questlinq wrote:Do I always need to use "su -" in Buster?
As explained by Soul Singin' and roseway, if you need to run anything which is not in your user PATH, yes.
I sometimes run apt install (which is in /usr/bin/ therefore in user's PATH) without the dash after su, , to install a locally downloaded package. apt install is better than dpkg -i as it will also resolve and download dependencies if there are any. eg. -

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apt install ./<downloaded-package>
Don't forget the ./ (or give the full path) so apt knows it's installing locally and not from repository.
Of course you'd still need su - if the installer calls ldconfig or anything else in /usr/sbin/ .

See also - http://forums.debian.net/viewtopic.php?f=16&t=142973
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Re: dpkg -i errors

#6 Post by questlinq »

@sunrat

Thank you. Now, the problem is solved.

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Soul Singin'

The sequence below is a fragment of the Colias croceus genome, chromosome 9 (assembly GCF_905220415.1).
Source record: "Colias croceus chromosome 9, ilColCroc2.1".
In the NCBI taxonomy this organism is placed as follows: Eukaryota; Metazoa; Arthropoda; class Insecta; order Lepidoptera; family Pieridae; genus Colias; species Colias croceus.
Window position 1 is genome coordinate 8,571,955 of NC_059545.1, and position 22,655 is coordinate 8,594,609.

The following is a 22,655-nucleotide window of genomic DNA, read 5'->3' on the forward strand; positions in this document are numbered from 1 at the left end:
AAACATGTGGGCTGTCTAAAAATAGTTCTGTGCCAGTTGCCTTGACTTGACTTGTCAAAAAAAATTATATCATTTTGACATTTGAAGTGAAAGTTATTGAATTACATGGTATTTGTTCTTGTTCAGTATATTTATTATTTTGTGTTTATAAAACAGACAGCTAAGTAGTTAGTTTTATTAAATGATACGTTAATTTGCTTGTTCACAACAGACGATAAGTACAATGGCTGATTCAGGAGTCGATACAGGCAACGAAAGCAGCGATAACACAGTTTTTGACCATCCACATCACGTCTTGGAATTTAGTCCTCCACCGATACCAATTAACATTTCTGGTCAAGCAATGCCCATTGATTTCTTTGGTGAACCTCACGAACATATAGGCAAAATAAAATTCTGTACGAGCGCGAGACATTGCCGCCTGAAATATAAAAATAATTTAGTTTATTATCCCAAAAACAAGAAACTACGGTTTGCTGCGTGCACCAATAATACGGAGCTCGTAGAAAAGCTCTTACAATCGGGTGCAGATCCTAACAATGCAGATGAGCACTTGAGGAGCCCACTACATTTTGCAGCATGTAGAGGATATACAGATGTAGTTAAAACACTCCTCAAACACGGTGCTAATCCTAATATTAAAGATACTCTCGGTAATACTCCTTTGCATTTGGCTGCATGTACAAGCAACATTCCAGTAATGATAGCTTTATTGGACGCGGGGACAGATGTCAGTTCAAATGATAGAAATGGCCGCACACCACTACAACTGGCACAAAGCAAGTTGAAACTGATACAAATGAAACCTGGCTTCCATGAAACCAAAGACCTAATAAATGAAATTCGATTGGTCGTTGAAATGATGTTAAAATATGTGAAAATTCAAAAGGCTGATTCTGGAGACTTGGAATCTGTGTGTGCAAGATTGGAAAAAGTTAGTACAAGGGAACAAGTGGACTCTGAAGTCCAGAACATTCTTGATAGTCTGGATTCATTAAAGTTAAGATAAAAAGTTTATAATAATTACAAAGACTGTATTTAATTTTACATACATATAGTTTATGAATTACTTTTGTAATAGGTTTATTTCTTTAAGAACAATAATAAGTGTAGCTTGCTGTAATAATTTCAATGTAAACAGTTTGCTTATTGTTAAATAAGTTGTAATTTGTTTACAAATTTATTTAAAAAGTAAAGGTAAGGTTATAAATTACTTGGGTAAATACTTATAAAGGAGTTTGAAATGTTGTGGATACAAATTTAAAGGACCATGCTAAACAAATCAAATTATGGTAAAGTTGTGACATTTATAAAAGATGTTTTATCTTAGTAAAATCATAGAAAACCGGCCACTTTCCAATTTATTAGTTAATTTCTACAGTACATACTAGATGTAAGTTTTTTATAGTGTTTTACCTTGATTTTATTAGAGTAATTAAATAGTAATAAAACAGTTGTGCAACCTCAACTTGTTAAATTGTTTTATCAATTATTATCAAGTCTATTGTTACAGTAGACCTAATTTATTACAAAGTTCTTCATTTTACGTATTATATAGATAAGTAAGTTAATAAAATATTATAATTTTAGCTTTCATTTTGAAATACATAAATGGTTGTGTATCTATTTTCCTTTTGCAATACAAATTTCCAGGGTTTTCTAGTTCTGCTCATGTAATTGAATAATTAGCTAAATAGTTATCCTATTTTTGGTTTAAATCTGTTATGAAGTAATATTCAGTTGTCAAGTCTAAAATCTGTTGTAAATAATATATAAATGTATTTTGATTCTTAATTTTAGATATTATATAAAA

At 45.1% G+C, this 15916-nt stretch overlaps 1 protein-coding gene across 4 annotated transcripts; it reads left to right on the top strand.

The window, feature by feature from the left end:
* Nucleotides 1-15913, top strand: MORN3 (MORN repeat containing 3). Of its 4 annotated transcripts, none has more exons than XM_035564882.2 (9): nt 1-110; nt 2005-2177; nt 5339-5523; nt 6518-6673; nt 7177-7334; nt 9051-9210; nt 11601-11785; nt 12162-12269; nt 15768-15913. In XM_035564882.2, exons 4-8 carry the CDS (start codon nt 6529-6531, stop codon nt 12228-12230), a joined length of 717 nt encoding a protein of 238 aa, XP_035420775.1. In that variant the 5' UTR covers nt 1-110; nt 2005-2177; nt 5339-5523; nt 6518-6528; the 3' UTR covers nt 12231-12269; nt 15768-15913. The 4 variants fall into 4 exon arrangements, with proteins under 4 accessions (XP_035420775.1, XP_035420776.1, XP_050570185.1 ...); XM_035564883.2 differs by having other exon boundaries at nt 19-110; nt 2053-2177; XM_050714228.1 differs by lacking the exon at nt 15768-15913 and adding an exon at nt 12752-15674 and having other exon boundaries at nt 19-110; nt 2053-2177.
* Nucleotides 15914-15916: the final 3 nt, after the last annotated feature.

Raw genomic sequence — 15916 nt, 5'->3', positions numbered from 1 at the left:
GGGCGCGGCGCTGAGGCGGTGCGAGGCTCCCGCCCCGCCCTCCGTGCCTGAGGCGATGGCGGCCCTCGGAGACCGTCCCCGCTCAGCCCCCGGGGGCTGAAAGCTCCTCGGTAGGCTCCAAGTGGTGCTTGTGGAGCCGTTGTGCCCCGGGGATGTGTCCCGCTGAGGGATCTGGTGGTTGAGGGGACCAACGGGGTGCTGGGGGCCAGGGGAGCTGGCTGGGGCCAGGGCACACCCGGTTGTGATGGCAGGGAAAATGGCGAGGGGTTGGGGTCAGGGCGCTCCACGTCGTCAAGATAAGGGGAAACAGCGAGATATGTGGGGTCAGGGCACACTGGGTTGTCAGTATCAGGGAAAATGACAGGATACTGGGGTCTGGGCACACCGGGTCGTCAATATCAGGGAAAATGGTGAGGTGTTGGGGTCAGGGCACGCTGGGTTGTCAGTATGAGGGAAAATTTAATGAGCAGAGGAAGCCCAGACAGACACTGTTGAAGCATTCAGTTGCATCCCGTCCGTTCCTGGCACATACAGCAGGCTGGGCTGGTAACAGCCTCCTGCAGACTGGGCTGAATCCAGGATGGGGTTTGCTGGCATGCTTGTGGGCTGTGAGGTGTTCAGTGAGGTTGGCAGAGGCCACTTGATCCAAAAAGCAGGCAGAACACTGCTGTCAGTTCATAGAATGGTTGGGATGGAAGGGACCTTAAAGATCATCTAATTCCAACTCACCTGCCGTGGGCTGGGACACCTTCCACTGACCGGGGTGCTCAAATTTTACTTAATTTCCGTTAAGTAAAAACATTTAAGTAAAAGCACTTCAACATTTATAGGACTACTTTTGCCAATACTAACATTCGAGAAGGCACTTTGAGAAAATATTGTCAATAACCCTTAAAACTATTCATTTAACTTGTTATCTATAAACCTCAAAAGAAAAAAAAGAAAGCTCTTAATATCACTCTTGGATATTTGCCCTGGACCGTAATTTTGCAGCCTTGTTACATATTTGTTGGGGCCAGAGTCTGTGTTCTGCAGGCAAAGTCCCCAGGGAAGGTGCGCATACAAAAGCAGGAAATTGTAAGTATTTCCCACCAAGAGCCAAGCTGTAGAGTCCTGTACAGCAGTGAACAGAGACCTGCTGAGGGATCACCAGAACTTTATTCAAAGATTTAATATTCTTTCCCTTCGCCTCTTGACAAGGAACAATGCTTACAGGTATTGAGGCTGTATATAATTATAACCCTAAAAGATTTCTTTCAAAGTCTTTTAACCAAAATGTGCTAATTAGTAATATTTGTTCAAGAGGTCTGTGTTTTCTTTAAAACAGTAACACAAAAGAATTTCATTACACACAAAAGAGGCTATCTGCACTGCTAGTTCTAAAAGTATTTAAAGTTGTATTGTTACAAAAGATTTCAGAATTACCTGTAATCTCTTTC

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Re: dpkg -i errors

#7 Post by Soul Singin' »

sunrat wrote:to install a locally downloaded package. apt install is better than dpkg -i as it will also resolve and download dependencies if there are any. eg. -

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apt install ./<downloaded-package>
Don't forget the ./ (or give the full path) so apt knows it's installing locally and not from repository.
Thank you for sharing this tip. I was unaware of it.

But my experiments with that command downloaded the package from the repository. They did not install from the local file. (See below).

So suppose that I built a backport. Under what conditions would the "dot-slash" installation method install my backport? and under what conditions would it install from the repository?

--------- --------- --------- ---------

Below are the results of my experiment with the (trivial) hello package:

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# apt install ./hello_2.10-2_amd64.deb 
Reading package lists... Done
Building dependency tree       
Reading state information... Done
Note, selecting 'hello' instead of './hello_2.10-2_amd64.deb'
The following NEW packages will be installed:
  hello
0 upgraded, 1 newly installed, 0 to remove and 30 not upgraded.
Need to get 56.1 kB of archives.
After this operation, 287 kB of additional disk space will be used.
Get:1 http://deb.debian.org/debian buster/main amd64 hello amd64 2.10-2 [56.1 kB]
Fetched 56.1 kB in 0s (444 kB/s)
Selecting previously unselected package hello.
(Reading database ... 311442 files and directories currently installed.)